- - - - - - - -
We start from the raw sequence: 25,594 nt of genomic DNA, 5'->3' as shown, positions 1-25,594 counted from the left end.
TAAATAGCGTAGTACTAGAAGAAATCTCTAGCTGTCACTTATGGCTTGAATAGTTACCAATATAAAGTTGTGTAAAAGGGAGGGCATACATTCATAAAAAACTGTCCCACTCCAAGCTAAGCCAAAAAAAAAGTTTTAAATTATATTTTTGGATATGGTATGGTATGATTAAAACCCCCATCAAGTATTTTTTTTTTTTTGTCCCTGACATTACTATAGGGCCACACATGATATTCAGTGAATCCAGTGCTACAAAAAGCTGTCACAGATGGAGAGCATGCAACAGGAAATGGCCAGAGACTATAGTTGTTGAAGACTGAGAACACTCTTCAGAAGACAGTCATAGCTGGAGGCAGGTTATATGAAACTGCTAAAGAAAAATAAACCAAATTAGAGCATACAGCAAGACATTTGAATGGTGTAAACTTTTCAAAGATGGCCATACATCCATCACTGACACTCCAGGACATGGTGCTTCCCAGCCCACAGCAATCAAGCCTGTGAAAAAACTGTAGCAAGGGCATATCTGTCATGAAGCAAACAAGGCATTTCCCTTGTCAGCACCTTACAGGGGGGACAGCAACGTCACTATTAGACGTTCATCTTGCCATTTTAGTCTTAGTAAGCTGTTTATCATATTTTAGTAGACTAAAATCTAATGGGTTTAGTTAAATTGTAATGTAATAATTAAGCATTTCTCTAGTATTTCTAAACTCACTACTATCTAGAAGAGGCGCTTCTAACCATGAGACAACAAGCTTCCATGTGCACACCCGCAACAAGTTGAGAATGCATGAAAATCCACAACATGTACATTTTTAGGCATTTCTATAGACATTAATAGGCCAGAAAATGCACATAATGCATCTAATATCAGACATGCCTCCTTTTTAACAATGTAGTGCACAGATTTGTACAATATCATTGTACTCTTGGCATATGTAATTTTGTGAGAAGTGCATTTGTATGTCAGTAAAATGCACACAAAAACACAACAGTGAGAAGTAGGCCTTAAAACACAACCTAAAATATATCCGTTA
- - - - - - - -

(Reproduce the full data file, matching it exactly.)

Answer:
We start from the raw sequence: 25,594 nt of genomic DNA, 5'->3' as shown, positions 1-25,594 counted from the left end.
TAAATAGCGTAGTACTAGAAGAAATCTCTAGCTGTCACTTATGGCTTGAATAGTTACCAATATAAAGTTGTGTAAAAGGGAGGGCATACATTCATAAAAAACTGTCCCACTCCAAGCTAAGCCAAAAAAAAAGTTTTAAATTATATTTTTGGATATGGTATGGTATGATTAAAACCCCCATCAAGTATTTTTTTTTTTTTGTCCCTGACATTACTATAGGGCCACACATGATATTCAGTGAATCCAGTGCTACAAAAAGCTGTCACAGATGGAGAGCATGCAACAGGAAATGGCCAGAGACTATAGTTGTTGAAGACTGAGAACACTCTTCAGAAGACAGTCATAGCTGGAGGCAGGTTATATGAAACTGCTAAAGAAAAATAAACCAAATTAGAGCATACAGCAAGACATTTGAATGGTGTAAACTTTTCAAAGATGGCCATACATCCATCACTGACACTCCAGGACATGGTGCTTCCCAGCCCACAGCAATCAAGCCTGTGAAAAAACTGTAGCAAGGGCATATCTGTCATGAAGCAAACAAGGCATTTCCCTTGTCAGCACCTTACAGGGGGGACAGCAACGTCACTATTAGACGTTCATCTTGCCATTTTAGTCTTAGTAAGCTGTTTATCATATTTTAGTAGACTAAAATCTAATGGGTTTAGTTAAATTGTAATGTAATAATTAAGCATTTCTCTAGTATTTCTAAACTCACTACTATCTAGAAGAGGCGCTTCTAACCATGAGACAACAAGCTTCCATGTGCACACCCGCAACAAGTTGAGAATGCATGAAAATCCACAACATGTACATTTTTAGGCATTTCTATAGACATTAATAGGCCAGAAAATGCACATAATGCATCTAATATCAGACATGCCTCCTTTTTAACAATGTAGTGCACAGATTTGTACAATATCATTGTACTCTTGGCATATGTAATTTTGTGAGAAGTGCATTTGTATGTCAGTAAAATGCACACAAAAACACAACAGTGAGAAGTAGGCCTTAAAACACAACCTAAAATATATCCGTTA